Mohammad Poor found parallels between the research of Poonawala and the criterion of critical rationalist investigation, which selects a problem, proposes methods of investigation and applies them to the problem, and then discusses the findings. Outcomes, he continued, are never finalized, as all knowledge is tentative and subject to change. The lasting legacy of Poonawala can be found not only in his scholarly publications, but in his book reviews, said Mohammad Poor, claiming that the critical observations of Poonawala are largely overlooked. His criticisms, said the speaker, reveal where theories fail and where we can learn.
Mohammad Poor found a critical rationalist approach to inquiry typical of Ismaili thought in general, noting that while Ismailis held science in esteem, they also engaged with the Hellenist legacy of philosophy, creating intellectual space for critical engagement. He sees in the Ismaili intellectual tradition not only an overlapping of cosmology, philosophy, science, and religion, but a tradition of critical inquiry, pointing out that Ismaili scholars have consistently refuted and criticized one another, both in classical and other historical periods. In sum, his presentation argued for using the framework of critical rationalism to explore Ismaili tradition from a new perspective.
Following a luncheon break, Professor Poonawala himself briefly narrated his path to becoming a scholar of Islam and his peregrinations from Gujarat to Cairo and, finally, Los Angeles. Noting that he had been born and grew up within two irreconcilable theological schools of Islam, he claimed he had no choice but to study religion. He attributed his critical spirit to his father, who he said was a serious critic of the religious establishment — something that he instilled in Poonawala.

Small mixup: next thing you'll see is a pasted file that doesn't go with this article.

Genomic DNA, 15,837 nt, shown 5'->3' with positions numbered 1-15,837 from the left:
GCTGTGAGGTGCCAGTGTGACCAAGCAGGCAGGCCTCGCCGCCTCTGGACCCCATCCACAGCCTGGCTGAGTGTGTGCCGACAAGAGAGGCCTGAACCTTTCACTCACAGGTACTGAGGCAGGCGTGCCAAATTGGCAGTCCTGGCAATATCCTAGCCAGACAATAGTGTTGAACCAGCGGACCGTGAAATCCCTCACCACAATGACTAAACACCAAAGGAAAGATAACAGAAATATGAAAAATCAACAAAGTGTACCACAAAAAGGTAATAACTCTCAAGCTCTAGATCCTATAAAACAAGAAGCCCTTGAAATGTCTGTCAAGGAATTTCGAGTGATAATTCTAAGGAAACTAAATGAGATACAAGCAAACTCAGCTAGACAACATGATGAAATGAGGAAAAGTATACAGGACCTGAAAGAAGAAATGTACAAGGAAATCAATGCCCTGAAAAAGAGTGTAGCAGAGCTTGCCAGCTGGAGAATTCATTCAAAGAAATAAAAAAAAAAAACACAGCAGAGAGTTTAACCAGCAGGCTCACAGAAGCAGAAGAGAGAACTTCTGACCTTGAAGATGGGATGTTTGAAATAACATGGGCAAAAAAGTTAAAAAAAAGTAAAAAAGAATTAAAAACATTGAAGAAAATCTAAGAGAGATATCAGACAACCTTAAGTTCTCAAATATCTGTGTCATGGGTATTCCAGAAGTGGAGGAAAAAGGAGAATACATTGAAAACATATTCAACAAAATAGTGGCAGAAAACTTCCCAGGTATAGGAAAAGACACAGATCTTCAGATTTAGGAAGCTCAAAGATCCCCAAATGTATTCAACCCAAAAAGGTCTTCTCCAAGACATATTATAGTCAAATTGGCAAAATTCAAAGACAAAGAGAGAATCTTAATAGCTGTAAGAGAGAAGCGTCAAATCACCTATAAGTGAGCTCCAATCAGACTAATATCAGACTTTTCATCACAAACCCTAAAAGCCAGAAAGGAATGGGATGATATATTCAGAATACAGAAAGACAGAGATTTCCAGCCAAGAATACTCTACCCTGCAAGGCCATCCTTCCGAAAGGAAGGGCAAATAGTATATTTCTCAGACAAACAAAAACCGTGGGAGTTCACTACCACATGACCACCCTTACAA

Reflecting on the presentations made at the symposium, Poonawala remarked, “I’m glad that the younger generation will keep the torch alive — it was good to hear . . . some fruits in my lifetime.” He then concluded, “I expect more from the younger generation.”
A native of the state of Gujarat, India, Professor Poonawala completed an M.A. in Arabic and Urdu at Bombay University, then journeyed to Egypt to complete a second M.A. in Arabic at Cairo University, where he studied with Husain al-Hamdani. In Cairo, he met Professor Gustave von Grunebaum — the founder of the UCLA Center for Near Eastern Studies — who encouraged him to apply to UCLA, where he completed a Ph.D. in Islamic studies in 1968. Professor Poonawala taught at McGill University and served as a Research Associate at Harvard University before returning to UCLA to teach in 1974.